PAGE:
'Don't accuse me of loving power - the people gave it to me,' Hun Sen thunders on July 29.
In the final analysis, will the 2003 election be declared free and fair, or "free
and fair enough", as Prime Minister Hun Sen described last year's local elections?
Several monitors have offered a qualified yes to "free and fair", citing
the lack of bloodshed, widespread calm, and order in the voting process. Others insist
the election was a parody of the democratic process marred by intimidation, violence
and dirty dealing.
Officials from both the Sam Rainsy Party (SRP) and Funcinpec have already denounced
the results as "unfair and irregular", and vowed to seek recounts and revoting
for several precincts.
The Cambodian People's Party (CPP), while appearing to remain above the fray, released
preliminary election results of its own and insisted any new government would proceed
with Hun Sen at the helm.
As the political process works itself out, few would deny that major improvements
were evident. Most visibly, the number of killings and intimidation declined again
from earlier elections.
The UN reported 13 potentially politically-related murders during this election cycle,
while human rights groups noted a further 23 cases of serious intimidation. That
contrasts with at least 17 killings in the run-up to the commune elections, more
than 30 in 1998, and hundreds during the 1993 election period.
The general feeling among many observers and human rights groups was that intimidation
is still pervasive, but "more subtle and sophisticated". The International
Republican Institute (IRI) said investigations for politically motivated crimes "were
rare ... and almost [none] resulted in credible prosecutions".
Restrictions on media access were also eased. All 22 parties enjoyed limited access
to state television, with Funcinpec and SRP receiving more coverage than ever before.
The National Election Committee (NEC) was widely hailed as being "more inclusive
and transparent", but local electoral bodies were branded as overwhelmingly
partisan with about 80 percent of officials linked to the CPP.
ANFREL reported that vote-buying was "very prevalent by all three major parties"
and on the increase. Traditional 'gifts' such as cash and rice were widely distributed,
along with new incentives such as loans, lotteries and even coupons redeemable upon
specific election results.
The European Union also criticized the influence of village chiefs on the voting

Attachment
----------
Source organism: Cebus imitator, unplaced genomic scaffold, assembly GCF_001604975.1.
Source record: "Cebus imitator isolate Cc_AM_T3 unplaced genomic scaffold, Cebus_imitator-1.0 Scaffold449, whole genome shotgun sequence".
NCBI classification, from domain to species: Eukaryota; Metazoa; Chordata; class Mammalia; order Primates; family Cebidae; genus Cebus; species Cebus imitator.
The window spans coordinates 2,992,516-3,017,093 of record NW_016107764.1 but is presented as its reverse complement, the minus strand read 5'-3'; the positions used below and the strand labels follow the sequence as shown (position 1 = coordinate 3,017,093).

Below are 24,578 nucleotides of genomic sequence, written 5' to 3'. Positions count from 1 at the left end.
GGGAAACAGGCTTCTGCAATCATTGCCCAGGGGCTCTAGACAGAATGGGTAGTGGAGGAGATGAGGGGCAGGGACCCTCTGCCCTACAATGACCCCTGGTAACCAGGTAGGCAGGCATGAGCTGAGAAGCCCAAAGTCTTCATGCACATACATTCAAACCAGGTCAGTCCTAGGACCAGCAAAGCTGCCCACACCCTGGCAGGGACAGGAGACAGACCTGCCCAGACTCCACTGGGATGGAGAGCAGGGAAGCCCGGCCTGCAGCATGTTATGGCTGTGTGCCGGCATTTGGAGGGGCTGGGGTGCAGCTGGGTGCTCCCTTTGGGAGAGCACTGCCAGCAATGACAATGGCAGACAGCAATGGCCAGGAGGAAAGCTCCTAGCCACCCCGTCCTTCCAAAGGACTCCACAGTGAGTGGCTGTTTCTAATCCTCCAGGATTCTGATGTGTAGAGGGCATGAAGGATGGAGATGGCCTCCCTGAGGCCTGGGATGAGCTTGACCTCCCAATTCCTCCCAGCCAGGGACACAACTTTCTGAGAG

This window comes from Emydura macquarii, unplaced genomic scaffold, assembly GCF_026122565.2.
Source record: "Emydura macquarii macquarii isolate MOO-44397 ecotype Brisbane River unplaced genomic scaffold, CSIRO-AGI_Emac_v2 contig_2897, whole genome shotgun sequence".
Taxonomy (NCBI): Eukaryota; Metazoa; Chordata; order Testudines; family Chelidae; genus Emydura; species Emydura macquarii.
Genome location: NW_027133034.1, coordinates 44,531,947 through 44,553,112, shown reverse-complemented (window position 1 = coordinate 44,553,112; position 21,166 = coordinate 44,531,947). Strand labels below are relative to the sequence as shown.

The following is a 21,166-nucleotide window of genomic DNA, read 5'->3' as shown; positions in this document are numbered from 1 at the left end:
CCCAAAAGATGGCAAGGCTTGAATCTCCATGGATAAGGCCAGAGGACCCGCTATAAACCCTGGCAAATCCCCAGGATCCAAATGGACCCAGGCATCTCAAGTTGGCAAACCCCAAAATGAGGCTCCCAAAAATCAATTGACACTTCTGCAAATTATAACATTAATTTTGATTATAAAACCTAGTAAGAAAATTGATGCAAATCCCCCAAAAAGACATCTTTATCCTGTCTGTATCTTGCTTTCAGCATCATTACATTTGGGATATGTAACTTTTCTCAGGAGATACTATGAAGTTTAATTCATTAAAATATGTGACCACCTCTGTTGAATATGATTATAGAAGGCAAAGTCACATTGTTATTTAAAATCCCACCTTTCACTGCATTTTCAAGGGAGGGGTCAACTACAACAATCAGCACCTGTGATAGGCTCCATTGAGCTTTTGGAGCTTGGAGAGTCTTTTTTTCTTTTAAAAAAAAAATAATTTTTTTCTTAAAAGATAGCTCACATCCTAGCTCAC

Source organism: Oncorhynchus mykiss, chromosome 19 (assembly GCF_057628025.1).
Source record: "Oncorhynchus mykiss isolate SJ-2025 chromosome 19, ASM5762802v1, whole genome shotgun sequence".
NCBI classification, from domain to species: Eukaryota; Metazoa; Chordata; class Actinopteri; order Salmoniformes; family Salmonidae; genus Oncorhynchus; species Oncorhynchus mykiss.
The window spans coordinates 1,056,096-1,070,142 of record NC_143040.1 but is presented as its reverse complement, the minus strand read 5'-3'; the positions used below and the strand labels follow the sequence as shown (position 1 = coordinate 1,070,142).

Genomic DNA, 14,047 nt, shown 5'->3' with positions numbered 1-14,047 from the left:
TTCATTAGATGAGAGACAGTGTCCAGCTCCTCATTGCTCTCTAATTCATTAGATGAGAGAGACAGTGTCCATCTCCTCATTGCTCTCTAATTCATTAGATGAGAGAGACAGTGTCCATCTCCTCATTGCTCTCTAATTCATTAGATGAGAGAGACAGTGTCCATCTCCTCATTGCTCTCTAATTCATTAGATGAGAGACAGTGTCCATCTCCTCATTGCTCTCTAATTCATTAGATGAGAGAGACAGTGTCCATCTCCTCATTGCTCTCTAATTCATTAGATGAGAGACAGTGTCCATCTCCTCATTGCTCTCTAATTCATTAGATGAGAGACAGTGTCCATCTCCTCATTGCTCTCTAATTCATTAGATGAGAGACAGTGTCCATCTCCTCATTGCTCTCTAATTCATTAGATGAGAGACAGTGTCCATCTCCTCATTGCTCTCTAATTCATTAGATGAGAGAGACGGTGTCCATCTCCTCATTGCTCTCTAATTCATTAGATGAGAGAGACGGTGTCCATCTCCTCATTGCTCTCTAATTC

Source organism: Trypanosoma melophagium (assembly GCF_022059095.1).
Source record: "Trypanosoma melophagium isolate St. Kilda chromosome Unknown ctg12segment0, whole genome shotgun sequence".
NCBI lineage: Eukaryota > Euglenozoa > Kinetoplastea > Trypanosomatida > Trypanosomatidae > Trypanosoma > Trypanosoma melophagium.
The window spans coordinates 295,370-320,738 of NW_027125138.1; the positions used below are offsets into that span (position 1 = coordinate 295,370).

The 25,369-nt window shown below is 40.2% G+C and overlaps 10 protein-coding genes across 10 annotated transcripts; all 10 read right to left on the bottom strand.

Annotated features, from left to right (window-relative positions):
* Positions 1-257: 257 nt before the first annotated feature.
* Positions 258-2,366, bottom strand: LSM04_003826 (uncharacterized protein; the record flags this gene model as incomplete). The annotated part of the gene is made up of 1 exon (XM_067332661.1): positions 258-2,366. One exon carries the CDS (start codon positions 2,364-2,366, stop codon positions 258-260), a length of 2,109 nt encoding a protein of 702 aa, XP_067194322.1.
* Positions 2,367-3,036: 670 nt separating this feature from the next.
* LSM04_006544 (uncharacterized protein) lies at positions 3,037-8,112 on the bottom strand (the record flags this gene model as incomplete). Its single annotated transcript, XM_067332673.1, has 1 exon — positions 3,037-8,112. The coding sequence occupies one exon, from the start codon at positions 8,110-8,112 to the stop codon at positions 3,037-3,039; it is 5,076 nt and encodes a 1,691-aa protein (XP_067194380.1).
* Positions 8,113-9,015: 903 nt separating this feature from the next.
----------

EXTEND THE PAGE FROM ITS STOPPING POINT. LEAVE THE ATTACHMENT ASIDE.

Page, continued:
process. The National Democratic Institute reported local officials frequently acted
as extensions of the CPP.
Ultimately it is the perceptions of Cambodians themselves that will matter most.
Encouragingly, a recent Asia Foundation survey reported that four out of five say
they feel free to express their political opinions. However, two-thirds of the electorate
still doubt their vote makes any difference whatsoever.
European Union, with 124 observers in all 24 provinces.
Free and fair? Almost, but will not commit to language deemed "too narrow".
Quote: "Elections were well conducted, but [there is] still some way to
go to full democracy."
Praised: very few and minor irregularities, good technical preparation, improved
access to media, enhanced transparency of process.
Criticized: alleged political killings, distribution of vote incentives, pressure
from village chiefs. Also NEC directives not fully enforced, and concerns about anti-Vietnamese
Asian Network for Free Elections (ANFREL), with
65 observers in 20 provinces.
Free and fair? No.
Quote: "The election was generally peaceful, but [there were] serious
concerns that prevent ANFREL from concluding the election was free and fair."
Praised: the peaceful atmosphere, exercising of civil rights, high integrity
of most election officials, increased level of political campaigning, voters' knowledge
of election process.
Criticized: widespread intimidation, pervasive vote-buying, misinformation
from election officials, voter registration failures, confiscation of voting cards,
intimidation of ethnic Vietnamese, lack of ballot secrecy or security.
Comfrel and Nicfec, with 20,089 observers in all 24 provinces.
Free and fair? Possibly, will announce on August 5.
Quote: "This election day, we observed no serious incidents, but that
does not mean it was an acceptable election."
Praised: the reduction of political killings and serious intimidation, more
involvement by civil society, dynamic and active election campaigns.
Criticized: intimidation, which was subtle and sophisticated; widespread discrimination
to pressure voters; partisan electoral bodies; regulations not enforced; inadequate
complaint process; premature campaigning by all parties; disproportionate media coverage
International Republican Institute (IRI), with 61 observers in 19 provinces.
Free and fair? No, did not meet international standards.
Quote: "This election cycle was an improvement, but still fell short
of recognized international standards."
Praised: NEC operated with improved transparency; open debates and active
campaigning; peaceful and orderly vote; few technical problems with counting and
Criticized: serious deficiencies in voter registration; political violence
and widespread intimidation from the ruling party; pressure on electorate to vote
CPP; climate of impunity; weak enforcement of election law; biased media coverage
of government; interference by village chiefs; vote-counting irregularities.
Small figures in parentheses are the 1998 results.
Oddar Meanchey was created after the 1998 election.
Source: Phnom Penh Post archives and COMFREL, July 31, 2003.